No kidding about Thomas Wrongagain. I can't stand how the US keeps trotting this testaments to mediocrity as our youth coaches. Starting at the U17s, this is when the team should be learning the tactical side of the game. This is when players and systems should be fitted. Wrongagain can't do it.

    VERY interesting that one of the call ups is a Chivas man. Wonder if this will make him not Mexican enough to stay on the team.

  12. Mark Ellis, July 1, 2010 at 11:47 a.m.

    I agree with the statements so far; more diversity in the players and Mr. Huff is correct that it's all about economics.
    The MLS is one of the poorest paying leagues in the world. Not much reason to play here if you're a talented player and the salary is much higher elsewhere.

    And please; no more coaches for our National Teams from the US. Before you counter that Rongen is "from Holland and not from the US", realize he never played for the first team while with Ajax. The majority of his football was played here in the American leagues. Let's employ someone who has won some worldly titles and has experience training/coaching world football.

  13. James Froehlich, July 1, 2010 at 1:09 p.m.

    For my education, could someone tell me if this (the large number of Mexican based players) ever happened before?? I don't want to get "all conspiratorial" but isn't this a REAL COINCIDENCE that as a new coach is being talked about along with a new direction towards ethnic players, we have Mr. Rongen suddenly seeing the light!!!

  14. N J F, July 1, 2010 at 2:29 p.m.

    It is nice to know that we have players with US availability playing in a quality league like the premera. I agree with Mr. Ellis about economics, too. I wonder if Reyna's appointment had anything to do with the recognition of developing talent in Mexico.

  15. David Huff, July 1, 2010 at 2:45 p.m.

    A warm thanks to Ric and Mark, it certainly helps to be around youth soccer in SoCal, where you hear discussions of where talented youth players are headed. The kids are pretty smart in figuring out where the $$$ aare to be made and thus the departures to Mexico and entry-level clubs in Europe such as Sweden, Norway, Denmark, etc. I think our youth system needs to be vastly revamped so that it can produce technically gifted players such as other countries. To me the model is not Mexico but rather Brasil which produces the world's best players. A lot of this is because of the futsal training that Brasilian kids are exposed to when they are younger, 9-13 yrs. old. This training maximizes touches on the ball which produces great ball comfort and technique. It is this type of training that should be introduced into our youth system that will make us a world powerhouse.

  16. Bertrand Hamilton, July 1, 2010 at 8:04 p.m.

    Ball possession! Ball possession with some strategic American muscle can take us a long way.

  17. Jared Bartlam, July 2, 2010 at 11:56 a.m.

    I definitely agree with Huff about trying to model our youth systems to those of Brazil. It's been a long time coming that there needed to be some changes on all levels of our youth systems, I would agree that we need to keep U-17 coach Cabrera. I don't know about some of the comments about diversity in our teams, I would agree with Latin players but saying we lack African Americans I would definitely disagree. I also wonder why you are disappointed with these kids going to the Primera and Europe. They make more money PLUS the main reason I want them out of the MLS is because those players that leave develop technically faster than those here. Great example, Torres, never played in the MLS is one of the more technical players we have on the squad. I also can't stand that the MLS is one of two leagues where the league own the rights to the players so they control when a player can leave to go overseas. I hope that our young and promising players skip the MLS and go straight to Europe or the Primera.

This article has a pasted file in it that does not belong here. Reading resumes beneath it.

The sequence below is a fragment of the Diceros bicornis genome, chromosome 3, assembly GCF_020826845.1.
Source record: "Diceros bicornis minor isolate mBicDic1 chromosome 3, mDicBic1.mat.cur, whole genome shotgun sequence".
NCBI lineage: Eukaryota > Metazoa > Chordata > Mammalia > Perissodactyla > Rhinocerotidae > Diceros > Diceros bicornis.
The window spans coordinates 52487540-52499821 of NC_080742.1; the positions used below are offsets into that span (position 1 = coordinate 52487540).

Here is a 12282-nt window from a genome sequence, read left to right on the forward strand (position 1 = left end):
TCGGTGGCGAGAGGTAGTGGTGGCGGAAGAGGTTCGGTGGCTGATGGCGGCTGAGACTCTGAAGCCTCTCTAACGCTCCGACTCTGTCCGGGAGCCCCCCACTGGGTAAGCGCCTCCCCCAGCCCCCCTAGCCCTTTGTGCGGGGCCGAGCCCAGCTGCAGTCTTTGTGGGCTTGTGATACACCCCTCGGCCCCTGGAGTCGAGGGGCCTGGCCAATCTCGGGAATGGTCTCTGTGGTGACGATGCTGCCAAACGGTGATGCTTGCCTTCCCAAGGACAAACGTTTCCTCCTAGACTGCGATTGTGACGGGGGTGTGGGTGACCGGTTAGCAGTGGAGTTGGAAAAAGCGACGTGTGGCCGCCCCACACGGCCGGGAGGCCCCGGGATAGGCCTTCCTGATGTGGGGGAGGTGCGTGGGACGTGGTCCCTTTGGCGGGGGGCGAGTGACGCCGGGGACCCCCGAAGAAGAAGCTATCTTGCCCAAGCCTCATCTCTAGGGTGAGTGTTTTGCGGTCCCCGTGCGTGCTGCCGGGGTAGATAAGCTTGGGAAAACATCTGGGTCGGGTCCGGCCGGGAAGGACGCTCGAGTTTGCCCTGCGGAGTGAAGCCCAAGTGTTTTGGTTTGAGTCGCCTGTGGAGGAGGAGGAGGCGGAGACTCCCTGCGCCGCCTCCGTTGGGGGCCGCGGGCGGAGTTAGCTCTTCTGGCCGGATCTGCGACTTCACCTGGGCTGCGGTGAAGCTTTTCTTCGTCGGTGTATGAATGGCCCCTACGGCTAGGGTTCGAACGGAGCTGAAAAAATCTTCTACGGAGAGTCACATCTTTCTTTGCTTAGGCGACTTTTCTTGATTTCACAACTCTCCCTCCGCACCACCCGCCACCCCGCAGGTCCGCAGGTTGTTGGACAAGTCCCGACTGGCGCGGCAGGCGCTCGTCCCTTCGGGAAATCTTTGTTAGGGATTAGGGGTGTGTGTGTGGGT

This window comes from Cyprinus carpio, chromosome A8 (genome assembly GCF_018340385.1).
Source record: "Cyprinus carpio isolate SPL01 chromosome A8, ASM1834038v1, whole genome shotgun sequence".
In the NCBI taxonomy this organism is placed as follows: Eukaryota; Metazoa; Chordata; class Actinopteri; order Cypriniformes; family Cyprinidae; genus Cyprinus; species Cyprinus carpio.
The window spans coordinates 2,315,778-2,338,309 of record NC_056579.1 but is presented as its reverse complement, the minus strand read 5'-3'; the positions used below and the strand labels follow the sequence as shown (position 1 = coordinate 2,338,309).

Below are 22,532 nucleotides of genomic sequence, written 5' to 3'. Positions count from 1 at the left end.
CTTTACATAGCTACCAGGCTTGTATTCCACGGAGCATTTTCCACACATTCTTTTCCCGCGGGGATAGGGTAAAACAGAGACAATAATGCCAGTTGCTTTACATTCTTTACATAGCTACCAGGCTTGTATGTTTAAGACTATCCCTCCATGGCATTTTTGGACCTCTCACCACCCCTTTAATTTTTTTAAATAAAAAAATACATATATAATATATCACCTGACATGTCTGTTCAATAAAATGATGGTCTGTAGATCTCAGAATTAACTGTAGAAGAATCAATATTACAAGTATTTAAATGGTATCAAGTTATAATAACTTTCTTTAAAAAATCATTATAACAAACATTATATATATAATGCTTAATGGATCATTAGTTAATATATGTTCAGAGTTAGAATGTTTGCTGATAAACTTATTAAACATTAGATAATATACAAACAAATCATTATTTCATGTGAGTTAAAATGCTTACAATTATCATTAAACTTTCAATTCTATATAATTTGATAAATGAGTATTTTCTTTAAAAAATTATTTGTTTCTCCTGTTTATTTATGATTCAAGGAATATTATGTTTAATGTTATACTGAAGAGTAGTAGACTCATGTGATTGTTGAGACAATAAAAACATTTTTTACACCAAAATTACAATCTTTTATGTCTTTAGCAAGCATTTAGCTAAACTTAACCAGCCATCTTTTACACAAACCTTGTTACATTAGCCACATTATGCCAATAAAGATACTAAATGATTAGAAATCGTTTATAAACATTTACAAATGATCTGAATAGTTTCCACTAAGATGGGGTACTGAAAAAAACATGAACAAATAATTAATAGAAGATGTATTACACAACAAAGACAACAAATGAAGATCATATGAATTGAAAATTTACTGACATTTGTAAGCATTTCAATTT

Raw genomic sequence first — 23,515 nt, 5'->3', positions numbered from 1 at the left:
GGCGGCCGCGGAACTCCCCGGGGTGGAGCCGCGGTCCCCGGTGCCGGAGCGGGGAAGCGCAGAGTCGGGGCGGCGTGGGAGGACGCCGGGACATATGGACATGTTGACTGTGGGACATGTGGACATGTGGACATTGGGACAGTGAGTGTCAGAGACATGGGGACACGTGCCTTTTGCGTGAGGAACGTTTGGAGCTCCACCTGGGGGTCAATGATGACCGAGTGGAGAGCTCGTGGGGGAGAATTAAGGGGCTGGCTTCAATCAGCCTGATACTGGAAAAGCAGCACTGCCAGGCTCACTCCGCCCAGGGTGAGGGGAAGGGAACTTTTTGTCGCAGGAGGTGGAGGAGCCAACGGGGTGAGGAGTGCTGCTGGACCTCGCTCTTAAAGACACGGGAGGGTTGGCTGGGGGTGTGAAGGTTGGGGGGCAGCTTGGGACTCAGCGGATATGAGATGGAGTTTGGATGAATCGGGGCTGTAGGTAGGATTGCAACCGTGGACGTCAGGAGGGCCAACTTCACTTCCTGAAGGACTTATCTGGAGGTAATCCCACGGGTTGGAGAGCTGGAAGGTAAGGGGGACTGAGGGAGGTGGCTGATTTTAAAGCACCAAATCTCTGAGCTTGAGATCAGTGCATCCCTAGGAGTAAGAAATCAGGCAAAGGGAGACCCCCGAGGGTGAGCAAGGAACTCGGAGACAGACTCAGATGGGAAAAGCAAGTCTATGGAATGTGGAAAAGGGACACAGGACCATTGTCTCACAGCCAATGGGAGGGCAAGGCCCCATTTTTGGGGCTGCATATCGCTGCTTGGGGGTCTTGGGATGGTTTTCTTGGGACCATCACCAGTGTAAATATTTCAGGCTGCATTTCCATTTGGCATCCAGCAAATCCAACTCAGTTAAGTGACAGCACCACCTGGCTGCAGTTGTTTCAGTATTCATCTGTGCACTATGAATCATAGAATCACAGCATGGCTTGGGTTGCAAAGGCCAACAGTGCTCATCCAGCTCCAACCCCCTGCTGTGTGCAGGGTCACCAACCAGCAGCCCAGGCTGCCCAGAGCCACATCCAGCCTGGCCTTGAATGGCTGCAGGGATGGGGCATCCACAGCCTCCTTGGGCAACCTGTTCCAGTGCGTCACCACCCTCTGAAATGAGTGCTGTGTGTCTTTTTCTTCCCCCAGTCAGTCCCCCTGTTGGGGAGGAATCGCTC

18. Reuben Valles, July 9, 2010 at 12:39 a.m.

    Personally, i dont think there is anything wrong with our current style of play. No we are not an elite 4 or 5 team in the world yet, but we are a very good team. Round of 16 berths are nothing to scoff at. That is a real accomplishment. We can do better, but lets not turn our backs on a true accomplishment.

    Now i am totally ready for a little more flair, but at this point we havent found the right hispanic player who can play with the fitness level needed. For instance, Torres is a tremendous talent, but he does not possess the ability/fitness yet to run the field in the manner that is required. He is a small and slow. We need another Feilhaber type player who has size, speed, fitness, and a little more technical ability. Torres has the technical ability, but lacks the size, strength, and speed.

    I hope everyone realizes that although the Brazilians have technical ability ooozing out their ears, they also have one of the largest teams in the world sizewise. They are a big strong group. As is Germany. Brazil is not good because of latin flair. They have size and technical ability, again like the Germans. I only mention this because i love Torres, but i am not blinded to his inadequacies.

    The US is a good team and i do not believe a whole change in philosophy and style is required. They need a few more athletes with technical ability. Guys in 2002, we tied the Germans in the quarter finals if not for a blown call. I dont mention this to bring up sour grapes, but it needs to be realized that our current style and method is not as poor as most would try and make us believe. I do realize we need to improve, but the glass is a little more full than it is empty....thats all i am saying.